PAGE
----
Details

The patent in suit:  Innovative Wireless Solutions (“IWS”) owns U.S. Patent Nos. 5,912,895; 6,327,264; and 6,587,473 (the “Terry patents”), directed to techniques for providing access to a local area network (“LAN”) from a relatively distant computer, using an approach by which a “master” modem in the LAN dictates the timing of one-way communications between the master modem and a “slave” modem in the distant computer.

The patents, which are related to each other as parent and continuations, only describe connecting the master and slave modems over physical wires, such as a telephone line, and make no mention of wireless communications, but the claims recite that the two modems are connected via a “communications path.”

Issue at trial:  The central dispute during claim construction was whether the recited “communications path” captures wireless communications or is limited to wired communication.

Ruckus argued “that its wireless equipment does not infringe the Terry patents because the Terry patents are limited to wired rather than wireless communications.”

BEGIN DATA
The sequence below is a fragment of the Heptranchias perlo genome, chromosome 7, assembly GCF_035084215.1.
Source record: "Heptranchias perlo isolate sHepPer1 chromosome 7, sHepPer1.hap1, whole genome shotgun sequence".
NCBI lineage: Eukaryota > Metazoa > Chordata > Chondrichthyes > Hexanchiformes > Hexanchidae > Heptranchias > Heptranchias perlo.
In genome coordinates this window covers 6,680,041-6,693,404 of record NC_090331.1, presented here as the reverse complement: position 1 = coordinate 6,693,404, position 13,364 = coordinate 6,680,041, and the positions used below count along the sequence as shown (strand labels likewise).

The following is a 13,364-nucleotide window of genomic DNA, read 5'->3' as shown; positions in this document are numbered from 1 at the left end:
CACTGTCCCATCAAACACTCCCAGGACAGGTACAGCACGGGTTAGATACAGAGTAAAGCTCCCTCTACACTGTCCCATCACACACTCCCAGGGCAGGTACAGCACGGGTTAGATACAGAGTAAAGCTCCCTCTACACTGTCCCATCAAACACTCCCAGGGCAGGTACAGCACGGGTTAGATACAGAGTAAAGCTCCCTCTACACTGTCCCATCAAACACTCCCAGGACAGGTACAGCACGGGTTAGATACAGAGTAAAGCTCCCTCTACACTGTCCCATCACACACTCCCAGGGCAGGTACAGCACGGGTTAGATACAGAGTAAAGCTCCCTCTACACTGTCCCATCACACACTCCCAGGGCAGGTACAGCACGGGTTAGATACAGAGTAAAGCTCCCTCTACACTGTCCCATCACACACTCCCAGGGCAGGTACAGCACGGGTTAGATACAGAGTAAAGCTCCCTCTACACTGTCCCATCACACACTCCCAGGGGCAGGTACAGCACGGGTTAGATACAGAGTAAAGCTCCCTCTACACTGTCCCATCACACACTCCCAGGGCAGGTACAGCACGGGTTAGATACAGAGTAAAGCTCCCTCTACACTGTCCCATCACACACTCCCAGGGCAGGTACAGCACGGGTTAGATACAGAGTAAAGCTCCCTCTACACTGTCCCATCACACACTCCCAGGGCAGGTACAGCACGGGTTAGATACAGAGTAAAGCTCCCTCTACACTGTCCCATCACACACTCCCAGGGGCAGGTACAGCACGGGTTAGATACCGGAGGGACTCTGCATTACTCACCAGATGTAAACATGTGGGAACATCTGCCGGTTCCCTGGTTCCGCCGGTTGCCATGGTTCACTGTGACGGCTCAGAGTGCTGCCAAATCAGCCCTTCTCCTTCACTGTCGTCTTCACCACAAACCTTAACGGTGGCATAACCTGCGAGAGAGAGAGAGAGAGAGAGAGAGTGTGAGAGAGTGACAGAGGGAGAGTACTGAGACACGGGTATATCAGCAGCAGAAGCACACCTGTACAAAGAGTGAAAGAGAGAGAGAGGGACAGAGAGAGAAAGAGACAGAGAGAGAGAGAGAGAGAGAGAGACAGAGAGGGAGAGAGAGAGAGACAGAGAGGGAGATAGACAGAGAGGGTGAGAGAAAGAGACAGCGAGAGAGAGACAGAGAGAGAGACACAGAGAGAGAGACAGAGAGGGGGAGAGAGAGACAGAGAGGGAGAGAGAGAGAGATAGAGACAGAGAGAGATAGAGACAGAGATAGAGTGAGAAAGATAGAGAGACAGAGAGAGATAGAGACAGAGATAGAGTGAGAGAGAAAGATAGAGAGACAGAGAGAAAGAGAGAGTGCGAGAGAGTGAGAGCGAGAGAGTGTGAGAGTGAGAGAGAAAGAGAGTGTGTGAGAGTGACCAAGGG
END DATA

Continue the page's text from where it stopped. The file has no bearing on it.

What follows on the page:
The district court’s claim construction:  The district court based its claim interpretation on intrinsic evidence, primarily the specification, which repeatedly refers to “two-wire lines and telephone lines,” and with respect to alternative embodiments says that “although as described here the line 12 is a telephone subscriber line, it can be appreciated that the same arrangement of master and slave modems operating in accordance with the new protocol can be used to communicate Ethernet frames via any twisted pair wiring which is too long to permit conventional 10BASE-T or similar LAN interconnections.”

The district court construed “communications path” to mean “communications path utilizing twisted-pair wiring that is too long to permit conventional 10BASE-T or similar LAN (Local Area Network) interconnections.”